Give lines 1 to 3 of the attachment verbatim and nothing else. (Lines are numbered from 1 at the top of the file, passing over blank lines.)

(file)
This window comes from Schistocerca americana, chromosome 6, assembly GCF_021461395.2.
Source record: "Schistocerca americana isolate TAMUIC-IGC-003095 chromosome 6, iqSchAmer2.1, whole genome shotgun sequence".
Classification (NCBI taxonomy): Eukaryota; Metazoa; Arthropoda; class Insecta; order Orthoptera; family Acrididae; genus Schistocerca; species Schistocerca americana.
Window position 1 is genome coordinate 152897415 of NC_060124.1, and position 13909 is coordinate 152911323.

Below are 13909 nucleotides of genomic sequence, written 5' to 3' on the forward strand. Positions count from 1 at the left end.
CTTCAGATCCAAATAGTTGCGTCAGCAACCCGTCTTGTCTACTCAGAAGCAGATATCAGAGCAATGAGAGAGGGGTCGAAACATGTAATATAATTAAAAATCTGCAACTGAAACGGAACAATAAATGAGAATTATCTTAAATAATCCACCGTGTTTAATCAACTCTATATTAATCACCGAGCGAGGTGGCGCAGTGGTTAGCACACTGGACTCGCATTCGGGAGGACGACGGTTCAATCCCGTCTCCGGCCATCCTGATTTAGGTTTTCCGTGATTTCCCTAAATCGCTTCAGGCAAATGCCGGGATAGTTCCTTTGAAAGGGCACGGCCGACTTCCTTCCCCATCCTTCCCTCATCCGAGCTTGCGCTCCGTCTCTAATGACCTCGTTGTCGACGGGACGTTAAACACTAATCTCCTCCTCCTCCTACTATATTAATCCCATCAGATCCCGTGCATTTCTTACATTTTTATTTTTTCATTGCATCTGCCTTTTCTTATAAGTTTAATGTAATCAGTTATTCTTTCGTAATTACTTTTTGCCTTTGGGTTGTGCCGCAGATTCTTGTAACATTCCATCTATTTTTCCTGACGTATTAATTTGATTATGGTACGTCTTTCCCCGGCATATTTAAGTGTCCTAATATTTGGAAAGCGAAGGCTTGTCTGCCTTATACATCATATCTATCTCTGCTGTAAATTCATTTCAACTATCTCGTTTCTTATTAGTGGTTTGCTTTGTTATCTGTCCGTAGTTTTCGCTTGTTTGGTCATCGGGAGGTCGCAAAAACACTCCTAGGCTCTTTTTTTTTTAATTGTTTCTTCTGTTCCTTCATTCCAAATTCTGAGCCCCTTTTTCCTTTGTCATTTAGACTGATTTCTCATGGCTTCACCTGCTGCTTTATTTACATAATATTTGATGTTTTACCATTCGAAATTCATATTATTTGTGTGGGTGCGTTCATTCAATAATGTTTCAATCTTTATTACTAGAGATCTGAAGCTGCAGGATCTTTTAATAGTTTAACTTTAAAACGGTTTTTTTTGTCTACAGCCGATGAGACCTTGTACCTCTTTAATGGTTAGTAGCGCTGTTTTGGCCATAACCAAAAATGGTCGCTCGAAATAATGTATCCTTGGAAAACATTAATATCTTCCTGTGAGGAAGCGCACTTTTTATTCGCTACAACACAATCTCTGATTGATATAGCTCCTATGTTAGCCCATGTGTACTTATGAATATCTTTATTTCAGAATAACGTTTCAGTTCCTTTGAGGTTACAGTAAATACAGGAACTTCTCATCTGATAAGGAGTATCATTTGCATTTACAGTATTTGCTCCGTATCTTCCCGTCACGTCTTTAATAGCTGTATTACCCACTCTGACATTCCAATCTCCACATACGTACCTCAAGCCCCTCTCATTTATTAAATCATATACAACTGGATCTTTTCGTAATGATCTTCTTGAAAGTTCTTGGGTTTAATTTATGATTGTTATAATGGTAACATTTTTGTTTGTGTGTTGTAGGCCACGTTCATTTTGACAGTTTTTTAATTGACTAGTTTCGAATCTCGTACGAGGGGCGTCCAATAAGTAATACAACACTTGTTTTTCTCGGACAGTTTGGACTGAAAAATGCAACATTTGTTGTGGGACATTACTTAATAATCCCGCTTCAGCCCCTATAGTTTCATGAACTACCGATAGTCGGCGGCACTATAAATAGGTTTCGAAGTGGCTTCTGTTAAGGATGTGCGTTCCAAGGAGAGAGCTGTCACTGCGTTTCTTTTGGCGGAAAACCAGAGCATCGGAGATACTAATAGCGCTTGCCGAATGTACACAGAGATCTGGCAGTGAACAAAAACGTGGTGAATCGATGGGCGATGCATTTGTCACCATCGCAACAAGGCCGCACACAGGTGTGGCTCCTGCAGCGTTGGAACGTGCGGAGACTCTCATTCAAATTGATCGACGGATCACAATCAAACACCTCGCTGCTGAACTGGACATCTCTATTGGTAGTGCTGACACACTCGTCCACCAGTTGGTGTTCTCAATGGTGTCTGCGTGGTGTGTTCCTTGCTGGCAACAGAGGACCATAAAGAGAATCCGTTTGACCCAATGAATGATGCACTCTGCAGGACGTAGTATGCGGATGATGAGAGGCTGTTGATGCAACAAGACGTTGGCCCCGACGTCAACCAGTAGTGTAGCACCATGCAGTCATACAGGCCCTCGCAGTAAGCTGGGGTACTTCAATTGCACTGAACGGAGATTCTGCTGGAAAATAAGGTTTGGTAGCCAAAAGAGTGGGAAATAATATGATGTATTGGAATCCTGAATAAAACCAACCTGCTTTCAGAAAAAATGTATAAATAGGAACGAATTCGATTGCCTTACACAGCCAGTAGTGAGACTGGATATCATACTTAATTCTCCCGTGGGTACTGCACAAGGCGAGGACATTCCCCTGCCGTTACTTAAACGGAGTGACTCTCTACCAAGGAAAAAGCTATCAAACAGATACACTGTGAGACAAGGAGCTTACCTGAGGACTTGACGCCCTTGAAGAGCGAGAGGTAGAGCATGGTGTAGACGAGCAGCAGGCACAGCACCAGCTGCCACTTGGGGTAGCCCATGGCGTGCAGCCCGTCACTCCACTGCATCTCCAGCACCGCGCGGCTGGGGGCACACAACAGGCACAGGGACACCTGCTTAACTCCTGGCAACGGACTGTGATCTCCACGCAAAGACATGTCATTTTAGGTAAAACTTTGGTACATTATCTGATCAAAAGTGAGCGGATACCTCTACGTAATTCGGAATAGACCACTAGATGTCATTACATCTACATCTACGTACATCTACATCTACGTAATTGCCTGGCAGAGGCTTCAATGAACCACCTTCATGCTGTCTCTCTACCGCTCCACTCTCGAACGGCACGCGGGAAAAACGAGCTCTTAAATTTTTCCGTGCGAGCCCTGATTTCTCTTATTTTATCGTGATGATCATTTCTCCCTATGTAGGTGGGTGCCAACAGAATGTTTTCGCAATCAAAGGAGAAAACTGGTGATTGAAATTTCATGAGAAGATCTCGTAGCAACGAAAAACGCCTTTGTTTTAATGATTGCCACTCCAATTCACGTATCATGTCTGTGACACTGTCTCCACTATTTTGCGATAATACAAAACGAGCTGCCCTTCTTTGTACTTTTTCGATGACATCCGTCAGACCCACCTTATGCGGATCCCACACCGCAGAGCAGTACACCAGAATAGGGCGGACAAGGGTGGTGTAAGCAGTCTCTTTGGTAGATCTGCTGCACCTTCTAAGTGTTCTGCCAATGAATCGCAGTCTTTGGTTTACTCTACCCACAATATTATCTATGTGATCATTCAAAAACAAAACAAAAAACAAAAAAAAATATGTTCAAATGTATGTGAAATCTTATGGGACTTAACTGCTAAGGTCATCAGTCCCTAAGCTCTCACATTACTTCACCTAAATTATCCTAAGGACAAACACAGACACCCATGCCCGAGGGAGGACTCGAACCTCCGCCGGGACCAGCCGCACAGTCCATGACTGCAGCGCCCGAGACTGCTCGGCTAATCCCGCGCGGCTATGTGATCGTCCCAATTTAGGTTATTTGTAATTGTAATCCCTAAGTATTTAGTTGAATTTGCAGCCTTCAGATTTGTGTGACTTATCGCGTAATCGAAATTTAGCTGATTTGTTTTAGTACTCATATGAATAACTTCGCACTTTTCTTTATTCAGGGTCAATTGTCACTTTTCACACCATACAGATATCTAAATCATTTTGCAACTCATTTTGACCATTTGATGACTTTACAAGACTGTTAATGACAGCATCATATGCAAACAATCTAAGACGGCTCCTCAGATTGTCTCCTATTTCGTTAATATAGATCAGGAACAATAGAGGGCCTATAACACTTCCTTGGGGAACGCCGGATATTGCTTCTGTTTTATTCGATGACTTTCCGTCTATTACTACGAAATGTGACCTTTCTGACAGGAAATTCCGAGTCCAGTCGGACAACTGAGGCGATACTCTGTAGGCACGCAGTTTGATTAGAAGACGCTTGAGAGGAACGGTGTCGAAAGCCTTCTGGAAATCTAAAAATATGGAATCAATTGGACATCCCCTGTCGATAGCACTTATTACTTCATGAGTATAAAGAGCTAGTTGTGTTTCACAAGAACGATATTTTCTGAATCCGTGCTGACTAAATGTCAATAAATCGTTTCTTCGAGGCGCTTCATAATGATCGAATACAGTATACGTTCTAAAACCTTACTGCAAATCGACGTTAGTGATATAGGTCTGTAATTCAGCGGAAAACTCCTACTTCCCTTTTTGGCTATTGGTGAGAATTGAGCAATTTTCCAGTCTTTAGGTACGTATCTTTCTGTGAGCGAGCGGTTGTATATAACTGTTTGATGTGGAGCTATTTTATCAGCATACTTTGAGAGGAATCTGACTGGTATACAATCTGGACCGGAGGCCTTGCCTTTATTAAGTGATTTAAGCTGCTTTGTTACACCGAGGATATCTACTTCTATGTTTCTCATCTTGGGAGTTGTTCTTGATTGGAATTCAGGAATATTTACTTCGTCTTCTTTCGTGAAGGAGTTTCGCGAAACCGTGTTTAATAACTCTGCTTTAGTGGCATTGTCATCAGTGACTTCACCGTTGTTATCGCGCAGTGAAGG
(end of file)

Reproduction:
This window comes from Schistocerca americana, chromosome 6, assembly GCF_021461395.2.
Source record: "Schistocerca americana isolate TAMUIC-IGC-003095 chromosome 6, iqSchAmer2.1, whole genome shotgun sequence".
Classification (NCBI taxonomy): Eukaryota; Metazoa; Arthropoda; class Insecta; order Orthoptera; family Acrididae; genus Schistocerca; species Schistocerca americana.